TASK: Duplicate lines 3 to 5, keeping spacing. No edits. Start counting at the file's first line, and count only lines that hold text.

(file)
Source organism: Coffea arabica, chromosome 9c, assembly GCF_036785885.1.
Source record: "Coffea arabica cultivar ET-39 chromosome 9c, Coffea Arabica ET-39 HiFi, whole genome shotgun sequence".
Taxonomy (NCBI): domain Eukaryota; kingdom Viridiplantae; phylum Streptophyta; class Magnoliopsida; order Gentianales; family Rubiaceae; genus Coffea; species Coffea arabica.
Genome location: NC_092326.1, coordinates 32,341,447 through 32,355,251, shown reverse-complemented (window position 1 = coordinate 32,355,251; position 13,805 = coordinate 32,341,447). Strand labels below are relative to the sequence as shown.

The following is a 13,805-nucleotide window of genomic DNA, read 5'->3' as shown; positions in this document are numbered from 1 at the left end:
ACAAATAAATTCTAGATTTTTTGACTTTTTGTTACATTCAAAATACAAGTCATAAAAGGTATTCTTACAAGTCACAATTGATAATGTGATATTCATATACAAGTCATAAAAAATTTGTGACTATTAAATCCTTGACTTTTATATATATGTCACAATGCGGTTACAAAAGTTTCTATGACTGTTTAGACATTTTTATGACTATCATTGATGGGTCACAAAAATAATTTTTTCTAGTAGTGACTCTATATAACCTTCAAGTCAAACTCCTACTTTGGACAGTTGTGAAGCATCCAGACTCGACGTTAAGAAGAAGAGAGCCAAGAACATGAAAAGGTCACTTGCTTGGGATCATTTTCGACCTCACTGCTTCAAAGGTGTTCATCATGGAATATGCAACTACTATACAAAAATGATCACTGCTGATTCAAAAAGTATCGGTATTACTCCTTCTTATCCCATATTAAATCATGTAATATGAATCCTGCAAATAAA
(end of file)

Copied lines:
Taxonomy (NCBI): domain Eukaryota; kingdom Viridiplantae; phylum Streptophyta; class Magnoliopsida; order Gentianales; family Rubiaceae; genus Coffea; species Coffea arabica.
Genome location: NC_092326.1, coordinates 32,341,447 through 32,355,251, shown reverse-complemented (window position 1 = coordinate 32,355,251; position 13,805 = coordinate 32,341,447). Strand labels below are relative to the sequence as shown.

The following is a 13,805-nucleotide window of genomic DNA, read 5'->3' as shown; positions in this document are numbered from 1 at the left end: